Ryūsuke Hamaguchi’s earnest romance switches things up by having a woman obsessed with a man’s beauty and then falling for his double
Here is a quibblingly titled movie from Japan that turns out to be an odd doppelganger romance of YA earnestness, directed and co-written by Ryūsuke Hamaguchi, adapted from the novel by Tomoka Shibasaki. It has a kind of counter-Vertigo theme, a tale of mirror-image obsession, but where this kind of thing is usually about the possessive male gaze and passively enigmatic female beauty, here things are reversed. Asako is about the female gaze, and male beauty.
Erika Karata plays Asako, a college student in Kyoto, demure, hardworking, self-effacing and possessed of a doll-like beauty. One day she attends a photographic exhibition and outside chances across Baku (Masahiro Higashide), a fellow student who is hardly less pretty than she is: cool, careless, like the solo breakout star of a boyband. Baku waltzes up to Asako, chats a little and then presumes to kiss her. Within an instant, she is in love, and they are an item, to the dismay of Asako’s loyal pal Haruyo (Sairi Itô), who knows about Baku’s irresponsible-heartbreaker reputation. One day, Baku does precisely what everyone feared: he wanders off and capriciously vanishes from Asako’s life, having evidently dropped out of school.
Cut to two years later, and Asako is working at a coffee shop in Tokyo, which does outside catering at business events. While turning up to clear away the cups and thermos canisters at some conference, she is astonished to see Ryôhei, a nice-looking but rather boring suit-wearing young salaryman. He is the dead spit of super-glam Baku, like his dull twin, and is of course played by the same actor.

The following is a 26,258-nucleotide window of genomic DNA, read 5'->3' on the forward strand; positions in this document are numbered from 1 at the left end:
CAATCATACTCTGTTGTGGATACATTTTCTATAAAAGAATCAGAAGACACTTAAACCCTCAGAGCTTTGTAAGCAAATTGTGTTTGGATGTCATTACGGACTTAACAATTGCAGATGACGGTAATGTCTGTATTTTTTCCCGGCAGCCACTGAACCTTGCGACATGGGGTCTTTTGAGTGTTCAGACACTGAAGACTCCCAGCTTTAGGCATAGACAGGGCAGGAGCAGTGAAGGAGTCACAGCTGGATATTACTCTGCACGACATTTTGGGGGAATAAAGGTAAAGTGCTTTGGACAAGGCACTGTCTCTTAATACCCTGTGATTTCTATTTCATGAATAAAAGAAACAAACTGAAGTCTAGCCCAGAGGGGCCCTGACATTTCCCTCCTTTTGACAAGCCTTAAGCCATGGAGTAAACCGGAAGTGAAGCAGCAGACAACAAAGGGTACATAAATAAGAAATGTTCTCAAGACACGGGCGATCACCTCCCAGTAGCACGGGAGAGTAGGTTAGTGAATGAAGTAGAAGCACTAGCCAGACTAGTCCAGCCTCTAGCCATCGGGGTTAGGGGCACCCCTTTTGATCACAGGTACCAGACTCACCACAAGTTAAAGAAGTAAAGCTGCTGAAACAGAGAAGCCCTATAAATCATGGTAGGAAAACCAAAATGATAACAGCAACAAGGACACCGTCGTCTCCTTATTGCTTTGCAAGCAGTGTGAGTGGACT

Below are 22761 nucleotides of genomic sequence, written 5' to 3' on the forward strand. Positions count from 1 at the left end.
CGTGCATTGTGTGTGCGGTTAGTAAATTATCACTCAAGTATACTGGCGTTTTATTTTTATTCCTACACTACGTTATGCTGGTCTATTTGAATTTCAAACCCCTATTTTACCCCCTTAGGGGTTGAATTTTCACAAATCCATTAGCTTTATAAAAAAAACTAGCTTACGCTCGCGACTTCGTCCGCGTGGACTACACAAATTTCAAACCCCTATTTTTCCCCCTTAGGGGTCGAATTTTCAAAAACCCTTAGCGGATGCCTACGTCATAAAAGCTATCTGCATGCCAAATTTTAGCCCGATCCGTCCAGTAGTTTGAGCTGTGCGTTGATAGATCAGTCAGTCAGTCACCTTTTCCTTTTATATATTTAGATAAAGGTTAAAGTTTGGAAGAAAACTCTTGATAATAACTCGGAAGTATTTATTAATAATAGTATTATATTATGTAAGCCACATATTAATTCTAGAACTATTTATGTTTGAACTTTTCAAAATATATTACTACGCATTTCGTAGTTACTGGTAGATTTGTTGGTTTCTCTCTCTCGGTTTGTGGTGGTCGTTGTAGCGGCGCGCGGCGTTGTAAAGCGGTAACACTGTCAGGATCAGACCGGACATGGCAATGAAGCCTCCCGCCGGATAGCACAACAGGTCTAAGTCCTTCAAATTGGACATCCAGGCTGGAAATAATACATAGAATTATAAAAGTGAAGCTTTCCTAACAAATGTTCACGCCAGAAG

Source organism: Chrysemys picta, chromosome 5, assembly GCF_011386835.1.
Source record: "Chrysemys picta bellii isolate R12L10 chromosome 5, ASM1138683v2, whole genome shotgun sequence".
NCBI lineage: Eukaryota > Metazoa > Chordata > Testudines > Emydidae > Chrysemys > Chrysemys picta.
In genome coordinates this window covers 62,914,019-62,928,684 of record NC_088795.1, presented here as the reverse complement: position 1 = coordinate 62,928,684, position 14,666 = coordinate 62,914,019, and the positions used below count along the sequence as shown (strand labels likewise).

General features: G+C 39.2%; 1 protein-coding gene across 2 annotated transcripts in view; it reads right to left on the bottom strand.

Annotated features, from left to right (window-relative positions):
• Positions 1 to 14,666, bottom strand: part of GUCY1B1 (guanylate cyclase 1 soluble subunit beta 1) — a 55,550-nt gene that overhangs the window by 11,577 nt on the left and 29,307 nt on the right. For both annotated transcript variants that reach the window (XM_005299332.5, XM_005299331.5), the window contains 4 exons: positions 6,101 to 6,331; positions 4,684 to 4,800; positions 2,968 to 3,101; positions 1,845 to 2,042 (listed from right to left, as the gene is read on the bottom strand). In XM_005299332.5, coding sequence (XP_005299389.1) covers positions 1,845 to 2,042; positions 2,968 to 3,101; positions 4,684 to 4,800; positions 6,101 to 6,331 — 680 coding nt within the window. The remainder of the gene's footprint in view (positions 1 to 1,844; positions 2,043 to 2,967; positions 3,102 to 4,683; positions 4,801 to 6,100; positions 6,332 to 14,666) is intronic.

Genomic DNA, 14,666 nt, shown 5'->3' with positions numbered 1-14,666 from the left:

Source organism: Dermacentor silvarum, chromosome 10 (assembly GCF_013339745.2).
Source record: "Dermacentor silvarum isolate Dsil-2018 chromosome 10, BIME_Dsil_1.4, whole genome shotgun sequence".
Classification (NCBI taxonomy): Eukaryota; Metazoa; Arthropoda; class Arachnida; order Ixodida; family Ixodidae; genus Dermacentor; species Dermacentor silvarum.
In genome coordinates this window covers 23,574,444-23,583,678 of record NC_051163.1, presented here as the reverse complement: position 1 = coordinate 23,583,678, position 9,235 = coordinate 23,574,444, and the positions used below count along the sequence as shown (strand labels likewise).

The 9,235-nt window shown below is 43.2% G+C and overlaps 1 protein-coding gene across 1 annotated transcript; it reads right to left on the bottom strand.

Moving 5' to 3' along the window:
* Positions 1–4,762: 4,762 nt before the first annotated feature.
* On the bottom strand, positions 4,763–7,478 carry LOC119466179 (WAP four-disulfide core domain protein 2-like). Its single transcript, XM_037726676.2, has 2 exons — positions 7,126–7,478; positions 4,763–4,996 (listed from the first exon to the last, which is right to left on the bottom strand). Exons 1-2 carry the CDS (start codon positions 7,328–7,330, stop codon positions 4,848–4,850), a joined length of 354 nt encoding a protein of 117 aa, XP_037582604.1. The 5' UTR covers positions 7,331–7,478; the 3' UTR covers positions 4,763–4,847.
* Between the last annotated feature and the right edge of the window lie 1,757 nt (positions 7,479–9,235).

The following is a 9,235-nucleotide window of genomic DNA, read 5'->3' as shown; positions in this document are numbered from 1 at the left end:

She is mesmerised by the resemblance; there is no one around from her home town to confirm her astonishment, and even after chatting to him and scraping up a friendship, she can’t bring herself to confess this deeply strange coincidence to him. And so she embarks on a relationship with poor, unknowing Ryôhei, based on his poignant resemblance to someone much cooler, much sexier and more fascinating who has disappeared like a dream. But then, just as she has forgotten about Baku and is perfectly happy with Ryôhei, and has formed a happy circle of friends in Tokyo based on getting to know him, she sees a very familiar gorgeous face on a billboard and everything is back up in the air.
I wondered if a certain Hitchcockian twist was coming the audience’s way. And you can’t help wondering. People watching a realistic film, set in the recognisable modern world – and not in, say, the magical-twin world of Shakespearian comedy – can’t be blamed for demanding some sort of explanation for a resemblance so exact that the film is using the same actor. And indeed it is great work from Higashide.
Well, I’m not sure that Asako I & II either furnishes an explanation, or styles out the lack of one. But it is an arresting metaphor for a certain phenomenon: settling. Asako wanted sexy love-god Baku, but settled for dependable, reliable Ryôhei in the idealised romantic image she carries around. And in fact it is Ryôhei who is entitled to consider himself as having the supernaturally ideal life: he’s extremely handsome, as well as being nice. But that is not how these things work. We all carry around with us a high school or college memory of heartbreak, and thus preserve around that culprit – always accessible in these social media times – a false romantic cachet. This is an amusing essay in amorous delusion.